Dallas Cowboys’ owner Jerry Jones has certainly made a stink this season.

Jones has been disingenuous with his players. One day, he kneeled with them before the national anthem. The next day, he went public and promised to bench any player that kneeled during the national anthem.

Yes, Jones doesn’t care about issues affecting the black community. Jerry only cares about Jerry.

That’s why most of his wrath has been against NFL commissioner Roger Goodell.

Not only has Jones, regarded as the most powerful owner in the league, been upset over the six-game suspension of his star running back, Ezekiel Elliott, but Jones has made his fight with Goodell a public one.

Oh yes. Dirty sheets and all.

Jones is at the center of why the commissioner’s extension hasn’t been finalized. It should have happened back in September. But here we are now and Christmas is coming soon.

Bleacher Report on Twitter

Multiple owners have discussed possibility of forcing Jerry Jones to forfeit Cowboys franchise 😳, per @ProFootballTalk https://t.co/pVt6nULxto

And let’s get one thing right. This is personal and has to do with Jones not being happy with the idea that one of his star players won’t be able to play. Jones has denied that. The fact remains that it is.

Still, Jones is right about one thing. Goodell should be fired.

This commissioner, the one that makes around $40 million a season, has botched so many big incidents in the league.

And we’re not talking the business side. Because of the enormous TV deals, the NFL, as a business, runs itself. No matter who the commissioner is, that league would print money.

Hence, you need a commissioner who will watch over the game closely and be out in front on anything that could damage the league’s image with the public.

That’s where Goodell - whose current contract expires in March 2019 - has failed miserably.

The players’ protests are Exhibit A. Goodell really didn’t get it or care enough to find out why players were following Colin Kaepernick’s lead in protesting police brutality, racism and social injustice in the black community.

Instead, Goodell buried his head in the sand. Instead of being a proactive commish, he has been a reactive one. And most times, he’s a day late and a dollar short.

One big mistake by Goodell is that he didn’t think of what could happen when it appears that the owners decided to blackball Kaepernick from the league, make an example of him.

The players aren’t dumb and what the owners have done goes against everything the players have been taught - the best players make the team.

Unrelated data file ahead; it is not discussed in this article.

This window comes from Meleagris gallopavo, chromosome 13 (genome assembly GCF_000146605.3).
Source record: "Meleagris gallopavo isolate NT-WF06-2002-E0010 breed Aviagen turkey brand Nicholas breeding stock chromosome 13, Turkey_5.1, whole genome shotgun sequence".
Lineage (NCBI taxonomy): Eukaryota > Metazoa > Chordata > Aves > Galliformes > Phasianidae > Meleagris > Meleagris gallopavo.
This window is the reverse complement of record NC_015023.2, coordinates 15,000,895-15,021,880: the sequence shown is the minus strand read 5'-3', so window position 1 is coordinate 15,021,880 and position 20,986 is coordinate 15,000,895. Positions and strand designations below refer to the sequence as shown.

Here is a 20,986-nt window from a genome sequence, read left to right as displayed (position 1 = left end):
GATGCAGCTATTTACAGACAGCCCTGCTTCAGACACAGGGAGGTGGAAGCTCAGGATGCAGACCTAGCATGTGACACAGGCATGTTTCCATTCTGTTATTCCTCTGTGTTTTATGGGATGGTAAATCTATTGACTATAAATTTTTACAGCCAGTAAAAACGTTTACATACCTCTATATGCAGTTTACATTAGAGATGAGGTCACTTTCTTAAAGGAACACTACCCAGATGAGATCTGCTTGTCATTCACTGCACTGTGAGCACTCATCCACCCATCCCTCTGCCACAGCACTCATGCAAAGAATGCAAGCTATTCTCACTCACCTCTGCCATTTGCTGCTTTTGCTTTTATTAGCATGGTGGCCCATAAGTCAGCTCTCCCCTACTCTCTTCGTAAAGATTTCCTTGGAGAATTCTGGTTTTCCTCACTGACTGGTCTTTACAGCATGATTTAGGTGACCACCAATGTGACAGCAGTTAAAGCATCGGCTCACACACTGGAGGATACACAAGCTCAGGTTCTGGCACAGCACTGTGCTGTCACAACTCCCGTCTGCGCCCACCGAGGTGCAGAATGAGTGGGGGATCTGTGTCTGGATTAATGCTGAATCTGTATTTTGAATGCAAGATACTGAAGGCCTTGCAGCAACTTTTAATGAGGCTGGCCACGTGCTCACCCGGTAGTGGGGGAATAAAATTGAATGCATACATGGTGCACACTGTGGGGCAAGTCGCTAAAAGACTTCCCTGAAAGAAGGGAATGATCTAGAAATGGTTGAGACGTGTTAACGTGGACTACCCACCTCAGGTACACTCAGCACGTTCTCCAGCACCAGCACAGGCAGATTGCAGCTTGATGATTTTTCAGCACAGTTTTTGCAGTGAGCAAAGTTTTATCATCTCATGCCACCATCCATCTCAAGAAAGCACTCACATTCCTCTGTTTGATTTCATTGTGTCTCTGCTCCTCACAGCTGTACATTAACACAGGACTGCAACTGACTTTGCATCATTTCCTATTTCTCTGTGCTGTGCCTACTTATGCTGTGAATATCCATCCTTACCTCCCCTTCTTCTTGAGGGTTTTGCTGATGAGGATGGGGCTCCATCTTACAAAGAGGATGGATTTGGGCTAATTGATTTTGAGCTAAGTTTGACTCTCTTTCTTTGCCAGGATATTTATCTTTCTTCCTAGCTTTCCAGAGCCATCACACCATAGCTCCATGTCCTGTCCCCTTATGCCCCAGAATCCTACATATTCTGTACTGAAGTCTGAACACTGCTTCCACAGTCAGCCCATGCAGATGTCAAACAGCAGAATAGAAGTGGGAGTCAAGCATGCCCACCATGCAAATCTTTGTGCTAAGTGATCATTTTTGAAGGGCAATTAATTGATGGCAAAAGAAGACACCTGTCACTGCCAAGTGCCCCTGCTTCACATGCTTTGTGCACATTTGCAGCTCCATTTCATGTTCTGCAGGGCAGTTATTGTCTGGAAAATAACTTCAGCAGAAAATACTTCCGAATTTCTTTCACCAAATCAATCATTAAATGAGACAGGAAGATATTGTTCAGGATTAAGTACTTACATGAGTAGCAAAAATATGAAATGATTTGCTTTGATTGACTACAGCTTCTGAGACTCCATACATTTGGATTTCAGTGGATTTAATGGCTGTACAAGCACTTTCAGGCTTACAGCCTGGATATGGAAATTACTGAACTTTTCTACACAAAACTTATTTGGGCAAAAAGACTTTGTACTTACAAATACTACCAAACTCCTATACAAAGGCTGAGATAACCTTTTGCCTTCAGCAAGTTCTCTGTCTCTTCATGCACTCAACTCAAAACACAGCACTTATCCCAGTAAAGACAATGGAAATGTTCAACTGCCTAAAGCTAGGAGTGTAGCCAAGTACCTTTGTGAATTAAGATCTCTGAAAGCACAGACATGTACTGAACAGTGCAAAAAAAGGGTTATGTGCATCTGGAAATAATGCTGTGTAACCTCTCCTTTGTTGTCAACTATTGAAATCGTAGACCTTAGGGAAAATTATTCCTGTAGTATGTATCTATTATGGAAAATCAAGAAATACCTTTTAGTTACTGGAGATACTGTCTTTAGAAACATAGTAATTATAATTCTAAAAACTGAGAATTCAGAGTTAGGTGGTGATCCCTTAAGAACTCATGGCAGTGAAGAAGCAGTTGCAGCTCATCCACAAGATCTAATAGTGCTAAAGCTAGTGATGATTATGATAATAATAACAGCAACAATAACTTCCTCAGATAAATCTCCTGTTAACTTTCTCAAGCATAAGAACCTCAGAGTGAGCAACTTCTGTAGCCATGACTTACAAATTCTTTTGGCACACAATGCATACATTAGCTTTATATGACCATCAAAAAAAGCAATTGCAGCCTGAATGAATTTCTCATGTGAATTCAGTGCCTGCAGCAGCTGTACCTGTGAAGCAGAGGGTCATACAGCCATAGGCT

Plus, it cut players deep that it’s OK to be a felon, domestic abuser or use drugs, but not OK to stand up for your community in a peaceful way.

It just makes no sense.

Somehow, this commissioner forgot his league is 70% black.

And time and time again, Goodell has blown it when the league needed him to be solid and authoritative.

Enter the Ray Rice case. Goodell rendered a weak two-game suspension before seeing the video in the elevator of Rice assaulting his then-girlfriend.

There was Spygate. Most thought the New England Patriots got off easy for cheating. Goodell looked bad.

Bountygate was another fumble by Goodell. He handed out harsh suspensions, only to have to reduce most of them for lack of evidence. LB Jonathan Vilma was suspended for the entire 2012 season, but only served a five-game suspension.

Then there was Deflategate, in which Pats’ QB Tom Brady was suspended four-game for his scheme to deflate the ball under league standards.

Goodell, again, was beat up publicly over it as the NFL just didn’t seem to have enough solid evidence to convince fans the commish had caught Brady.

Peter King on Twitter

Jerry Jones v Roger Goodell. Blood may be spilled. By @albertbreer. https://t.co/hd7wVzwqba

Enter the Elliott case. Many believe the NFL just doesn’t have enough in this domestic violence case. Goodell’s past blunders no doubt give people the right to question him here.  

Despite all these mishandled situation, Goodell is asking for a king’s ransom to stick around, including a $50-million a year salary and private jet for life, according to ESPN. 

In the end, the owners will more than likely re-sign him and give him a boatload of money. Not because of the good job he has done, but because they hate to be told what to do.

Had Goodell been forceful enough, warned the owners about the ramifications of what they appeared to have done to Kap, this league would be in a better place.

That said, Jones is right on Goodell.